When documenting tax-exempt drop shipment transactions, make sure the exemption certificates you collect (or provide, if you’re the one filling them out) meet state-specific requirements. The rules can vary dramatically from one jurisdiction to another, so it’s extremely important to identify the correct certificate in each state where you will be documenting resale exemptions in drop shipment transactions.

Sometimes confusion can arise when a seller decides to use a multijurisdictional form to document exemptions in several states at once. Two common certificates are the Streamline Sales Tax form with Multi-state Supplemental form (SST) and the Multi jurisdiction form (MTC).

While these certificates are very convenient for the company filling them out, they might raise questions during an audit if they are not properly completed. Companies that accept them should review each one meticulously to ensure the proof of a drop ship resale exemption is crystal clear for each and every state represented on the certificate. If you are the one filling out the form, understand that you may be asked to make adjustments or fill out a different, state-specific certificate—especially if your drop ship supplier has prior experience with sales and use tax audits. These are valid requests and should be responded to promptly.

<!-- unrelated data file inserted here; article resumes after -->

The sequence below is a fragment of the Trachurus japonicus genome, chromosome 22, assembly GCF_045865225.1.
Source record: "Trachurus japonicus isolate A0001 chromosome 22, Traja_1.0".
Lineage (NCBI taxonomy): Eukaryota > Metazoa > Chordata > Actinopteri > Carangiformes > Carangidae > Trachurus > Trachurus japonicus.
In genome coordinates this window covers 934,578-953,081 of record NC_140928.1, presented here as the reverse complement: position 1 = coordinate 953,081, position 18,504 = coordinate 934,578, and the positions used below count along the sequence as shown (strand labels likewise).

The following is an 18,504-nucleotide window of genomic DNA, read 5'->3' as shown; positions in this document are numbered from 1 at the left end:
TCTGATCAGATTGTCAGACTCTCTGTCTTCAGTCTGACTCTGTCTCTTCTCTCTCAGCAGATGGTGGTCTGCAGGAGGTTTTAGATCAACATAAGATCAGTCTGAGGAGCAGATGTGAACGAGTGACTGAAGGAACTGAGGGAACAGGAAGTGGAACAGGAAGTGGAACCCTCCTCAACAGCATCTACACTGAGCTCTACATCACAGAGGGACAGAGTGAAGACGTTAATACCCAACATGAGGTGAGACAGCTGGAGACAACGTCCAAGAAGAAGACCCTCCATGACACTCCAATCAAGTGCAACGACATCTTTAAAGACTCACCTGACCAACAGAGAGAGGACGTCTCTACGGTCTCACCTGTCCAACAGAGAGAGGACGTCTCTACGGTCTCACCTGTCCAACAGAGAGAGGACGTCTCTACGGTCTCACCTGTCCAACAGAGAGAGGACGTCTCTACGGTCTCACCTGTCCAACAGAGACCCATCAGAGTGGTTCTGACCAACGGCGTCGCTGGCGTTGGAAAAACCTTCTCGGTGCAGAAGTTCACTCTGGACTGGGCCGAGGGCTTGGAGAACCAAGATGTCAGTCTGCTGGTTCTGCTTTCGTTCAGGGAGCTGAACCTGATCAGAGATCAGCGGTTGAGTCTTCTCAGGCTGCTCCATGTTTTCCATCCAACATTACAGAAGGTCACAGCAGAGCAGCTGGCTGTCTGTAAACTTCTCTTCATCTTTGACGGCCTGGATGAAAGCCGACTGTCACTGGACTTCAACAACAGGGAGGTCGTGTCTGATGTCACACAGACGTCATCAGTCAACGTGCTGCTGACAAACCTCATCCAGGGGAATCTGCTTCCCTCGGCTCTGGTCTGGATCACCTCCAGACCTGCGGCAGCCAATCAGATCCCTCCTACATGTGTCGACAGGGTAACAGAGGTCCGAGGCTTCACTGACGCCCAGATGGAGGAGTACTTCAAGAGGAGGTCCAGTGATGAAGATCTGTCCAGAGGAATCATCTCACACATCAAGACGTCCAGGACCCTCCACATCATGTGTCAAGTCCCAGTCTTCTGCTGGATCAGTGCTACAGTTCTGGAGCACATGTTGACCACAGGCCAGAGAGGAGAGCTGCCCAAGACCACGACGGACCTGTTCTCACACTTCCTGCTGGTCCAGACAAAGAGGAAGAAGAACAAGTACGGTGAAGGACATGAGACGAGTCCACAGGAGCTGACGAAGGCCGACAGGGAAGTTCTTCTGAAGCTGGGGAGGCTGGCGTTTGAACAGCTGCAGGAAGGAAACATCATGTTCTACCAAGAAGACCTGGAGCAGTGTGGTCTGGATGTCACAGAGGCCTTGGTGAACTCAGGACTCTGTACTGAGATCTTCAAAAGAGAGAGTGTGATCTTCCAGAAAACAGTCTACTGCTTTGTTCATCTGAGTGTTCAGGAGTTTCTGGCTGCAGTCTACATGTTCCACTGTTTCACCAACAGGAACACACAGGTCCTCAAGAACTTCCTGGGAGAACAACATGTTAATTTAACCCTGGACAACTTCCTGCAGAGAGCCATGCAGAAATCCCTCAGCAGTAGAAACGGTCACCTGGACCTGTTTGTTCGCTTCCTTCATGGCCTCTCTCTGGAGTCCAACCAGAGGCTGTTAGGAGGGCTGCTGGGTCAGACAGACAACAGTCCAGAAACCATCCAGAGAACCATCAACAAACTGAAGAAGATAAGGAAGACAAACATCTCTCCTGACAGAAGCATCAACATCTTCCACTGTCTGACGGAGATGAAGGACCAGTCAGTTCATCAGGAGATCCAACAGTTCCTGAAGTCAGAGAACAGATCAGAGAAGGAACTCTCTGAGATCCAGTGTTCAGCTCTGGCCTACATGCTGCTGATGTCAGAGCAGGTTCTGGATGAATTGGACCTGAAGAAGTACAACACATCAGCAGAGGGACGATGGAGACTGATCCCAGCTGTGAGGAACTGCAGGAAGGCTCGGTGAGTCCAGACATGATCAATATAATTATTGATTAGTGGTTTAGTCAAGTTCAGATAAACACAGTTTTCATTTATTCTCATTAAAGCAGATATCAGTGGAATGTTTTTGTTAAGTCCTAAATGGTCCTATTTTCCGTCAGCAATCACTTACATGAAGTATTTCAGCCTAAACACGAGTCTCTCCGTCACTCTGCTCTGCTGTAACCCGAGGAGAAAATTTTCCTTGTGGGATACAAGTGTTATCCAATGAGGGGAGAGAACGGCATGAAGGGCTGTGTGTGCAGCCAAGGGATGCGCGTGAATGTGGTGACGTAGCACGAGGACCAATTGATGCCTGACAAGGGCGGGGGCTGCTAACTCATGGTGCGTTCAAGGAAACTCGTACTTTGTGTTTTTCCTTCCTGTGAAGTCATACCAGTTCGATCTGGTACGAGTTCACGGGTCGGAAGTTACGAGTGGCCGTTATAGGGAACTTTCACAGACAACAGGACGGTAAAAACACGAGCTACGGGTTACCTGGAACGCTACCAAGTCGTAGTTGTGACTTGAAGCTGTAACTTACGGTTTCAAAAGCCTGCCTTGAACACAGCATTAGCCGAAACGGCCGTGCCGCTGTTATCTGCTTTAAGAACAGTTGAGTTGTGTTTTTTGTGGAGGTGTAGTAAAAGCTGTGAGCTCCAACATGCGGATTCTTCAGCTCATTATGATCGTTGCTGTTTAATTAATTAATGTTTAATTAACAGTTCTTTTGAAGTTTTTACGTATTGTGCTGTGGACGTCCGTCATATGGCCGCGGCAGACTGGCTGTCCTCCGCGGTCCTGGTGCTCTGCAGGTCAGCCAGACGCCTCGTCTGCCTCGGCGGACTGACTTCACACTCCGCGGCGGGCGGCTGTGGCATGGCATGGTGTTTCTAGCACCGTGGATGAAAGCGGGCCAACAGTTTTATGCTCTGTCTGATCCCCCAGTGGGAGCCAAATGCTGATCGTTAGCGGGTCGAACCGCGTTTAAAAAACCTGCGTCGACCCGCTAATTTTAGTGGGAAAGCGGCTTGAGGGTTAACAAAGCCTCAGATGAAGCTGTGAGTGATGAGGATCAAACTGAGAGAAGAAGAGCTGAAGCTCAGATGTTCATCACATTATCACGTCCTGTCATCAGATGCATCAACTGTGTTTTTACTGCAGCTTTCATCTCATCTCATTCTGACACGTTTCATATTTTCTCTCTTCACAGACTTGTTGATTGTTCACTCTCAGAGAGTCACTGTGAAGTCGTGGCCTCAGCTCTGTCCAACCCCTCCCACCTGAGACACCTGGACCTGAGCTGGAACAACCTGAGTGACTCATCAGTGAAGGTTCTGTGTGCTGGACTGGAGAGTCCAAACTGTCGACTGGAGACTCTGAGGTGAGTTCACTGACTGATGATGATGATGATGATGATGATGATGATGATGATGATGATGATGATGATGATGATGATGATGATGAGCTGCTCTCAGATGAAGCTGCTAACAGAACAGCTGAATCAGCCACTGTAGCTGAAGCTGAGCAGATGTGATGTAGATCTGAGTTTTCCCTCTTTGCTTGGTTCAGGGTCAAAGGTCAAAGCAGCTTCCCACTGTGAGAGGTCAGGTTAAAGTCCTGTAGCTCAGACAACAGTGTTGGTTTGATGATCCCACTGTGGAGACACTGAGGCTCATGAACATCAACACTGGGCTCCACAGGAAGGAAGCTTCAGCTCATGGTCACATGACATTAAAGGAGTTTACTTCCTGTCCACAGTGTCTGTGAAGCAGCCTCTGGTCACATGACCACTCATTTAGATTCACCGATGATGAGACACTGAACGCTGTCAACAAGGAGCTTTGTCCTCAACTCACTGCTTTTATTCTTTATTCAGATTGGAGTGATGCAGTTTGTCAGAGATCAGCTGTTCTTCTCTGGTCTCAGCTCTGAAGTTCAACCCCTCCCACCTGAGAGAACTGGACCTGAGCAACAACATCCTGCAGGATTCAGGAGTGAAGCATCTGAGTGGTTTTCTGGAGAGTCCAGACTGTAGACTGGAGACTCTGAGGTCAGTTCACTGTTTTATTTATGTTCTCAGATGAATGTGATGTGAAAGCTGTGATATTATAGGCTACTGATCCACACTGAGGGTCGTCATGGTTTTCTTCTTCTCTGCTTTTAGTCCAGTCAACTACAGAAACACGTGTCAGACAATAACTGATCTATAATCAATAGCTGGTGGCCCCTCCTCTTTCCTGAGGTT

Quick Tip: If you are not sure which exemption certificates to use for drop shipment transactions, a good place to start is the free CertCapture certificate library. You can identify and download blank, fillable certificates by state.

Pitfall #3: Expired or invalid certificates

The Solution: Monitoring state requirements as they change

Again, each state has its own unique approach to drop shipping and exemption certificates. This means that the length of time for which each resale exemption certificate is valid will vary from jurisdiction to jurisdiction. In some states, they may be valid for decades. In others, they will expire after five years. To remain compliant, your company will need to be aware of these varying expiration dates.

Many states are handling sales and use tax audits much more aggressively than they have in years past. Some are also redefining how they determine nexus—the very factor that dictates if and when a drop shipment transaction creates tax responsibilities to a state.

If your staff is not trained and staying up to date on drop shipment requirements as they change, audit risks can increase drastically. That’s the bad news.

The good news is that education can really pay off. In fact, you may be surprised to hear that there are times when prepared companies actually know more than their auditors. For example, states that recently became members of the Streamlined Sales and Use Tax Use Agreement may still be re-training their auditors. If an auditor is still relying on non-SST information, the well-informed company will be in a good position to confidently provide the correct documentation.

In Conclusion

Managing the sales tax exemption side of drop shipment relationships is complicated, particularly if you drop ship to numerous states. Each jurisdiction has its own rules around what qualifies as an exemption and what certificate must be used to document it. Failure to correctly collect, validate and store exemption certificates in drop shipment transactions has the potential to harm business relationships or, even worse, put your own company’s compliance status in jeopardy.

What other questions do you have on drop shipping and exemption certificates? What other issues would you like to see addressed in the CertCapture Resource Center? Let us know in the comments!